Accord with Likud - But the US is not just in accord with Israel; it is in accord with Likud, the hardline conservative political party currently in charge of the Israeli government. The Post writes: “For the first time, a US administration and a Likud government in Israel are pursuing nearly identical policies. Earlier US administrations, from Jimmy Carter’s through Bill Clinton’s, held Likud and Sharon at arm’s length, distancing the United States from Likud’s traditionally tough approach to the Palestinians. But today, as Neumann noted, Israel and the United States share a common view on terrorism, peace with the Palestinians, war with Iraq and more. Neumann and others said this change was made possible by the terrorist attacks of Sept. 11, 2001, and their aftermath.” Bush supporters, particularly evangelical Christians, are “delight[ed]” with the administration’s overt support of Likud policies.
Abandoning Peace Talks between Israel and Palestinians - The downside, the Post notes, is that diplomacy with Israel’s Arab neighbors has come to a virtual standstill, and the Middle East “peace process” praised by Sharon is considered by many past and current US officials as a failure. Clinton administration National Security Adviser Sandy Berger says: “Every president since at least Nixon has seen the Arab-Israeli conflict as the central strategic issue in the Middle East. But this administration sees Iraq as the central challenge, and… has disengaged from any serious effort to confront the Arab-Israeli problem.” Retired Marine General Anthony Zinni, the administration’s special envoy to the region, calls the peace process “quiescent,” and adds, “I’ve kind of gone dormant.”
'Likudniks Really in Charge Now' - Bush has appointed neoconservative Elliott Abrams, a vociferous critic of any peace agreement between Israel and Palestine, the head of Mideast affairs for the National Security Council, signaling his administration’s near-total alignment with Israel in the process. Abrams’s hardline views are supported by, among others, Vice President Cheney, National Security Adviser Condoleezza Rice, Defense Secretary Donald Rumsfeld, and Defense Policy Board chairman Richard Perle, Abrams’s mentor, who in 1996 recommended to Israel’s then-Prime Minister Benjamin Netanyahu that he abandon the Oslo peace accords and refuse to accede to Palestinian demands of “land for peace” (see September 13, 1993). A senior administration official says wryly, “The Likudniks are really in charge now,” using a Yiddish term for supporters of Sharon’s political party. “It’s a strong lineup,” says Neumann. Fellow neoconservative Meyrav Wurmser of the Hudson Institute says of Abrams: “Elliott’s appointment is a signal that the hard-liners in the administration are playing a more central role in shaping policy.… [T]he hard-liners are a very unique group. The hawks in the administration are in fact people who are the biggest advocates of democracy and freedom in the Middle East.” The Post explains that in Abrams’s and Wurmser’s view, promoting democracy in the Middle East is the best way to assure Israel’s security. Like other neoconservatives, they see the overthrow of Saddam Hussein and the establishment of a “democratic Palestine” as necessary for peace in the region. Others who disagree with the neoconservatives call them a “cabal.” The Post writes, “Members of the group do not hide their friendships and connections, or their loyalty to strong positions in support of Israel and Likud.” [Washington Post, 2/9/2003]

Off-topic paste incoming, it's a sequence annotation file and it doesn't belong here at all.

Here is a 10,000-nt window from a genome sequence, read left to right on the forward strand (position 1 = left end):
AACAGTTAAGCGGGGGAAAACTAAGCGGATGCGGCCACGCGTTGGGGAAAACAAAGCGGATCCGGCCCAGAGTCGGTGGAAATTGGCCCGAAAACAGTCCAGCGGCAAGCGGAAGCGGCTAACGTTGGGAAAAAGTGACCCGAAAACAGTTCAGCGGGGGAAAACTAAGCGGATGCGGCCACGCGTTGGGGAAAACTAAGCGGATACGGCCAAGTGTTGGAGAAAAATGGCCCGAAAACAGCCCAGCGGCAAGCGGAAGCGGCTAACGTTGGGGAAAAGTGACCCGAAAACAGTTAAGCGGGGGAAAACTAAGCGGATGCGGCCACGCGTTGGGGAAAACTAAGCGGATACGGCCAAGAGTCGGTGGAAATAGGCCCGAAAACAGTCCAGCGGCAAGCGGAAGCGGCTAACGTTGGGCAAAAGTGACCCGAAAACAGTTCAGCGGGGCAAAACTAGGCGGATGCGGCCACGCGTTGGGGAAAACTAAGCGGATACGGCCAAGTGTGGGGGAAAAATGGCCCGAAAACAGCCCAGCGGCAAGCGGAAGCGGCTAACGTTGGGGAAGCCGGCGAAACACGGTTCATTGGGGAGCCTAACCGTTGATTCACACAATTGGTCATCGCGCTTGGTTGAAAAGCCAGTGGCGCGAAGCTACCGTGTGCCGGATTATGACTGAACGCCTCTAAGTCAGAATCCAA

Entity Tags: Elliott Abrams, Donald Rumsfeld, Bush administration (43), Benjamin Netanyahu, Ariel Sharon, Anthony Zinni, Thomas Neumann, Sandy Berger, Likud, Richard (“Dick”) Cheney, Jewish Institute for National Security Affairs, Harry S. Truman, George W. Bush, Condoleezza Rice, Richard Perle, Meyrav Wurmser, National Security Council

Timeline Tags: US International Relations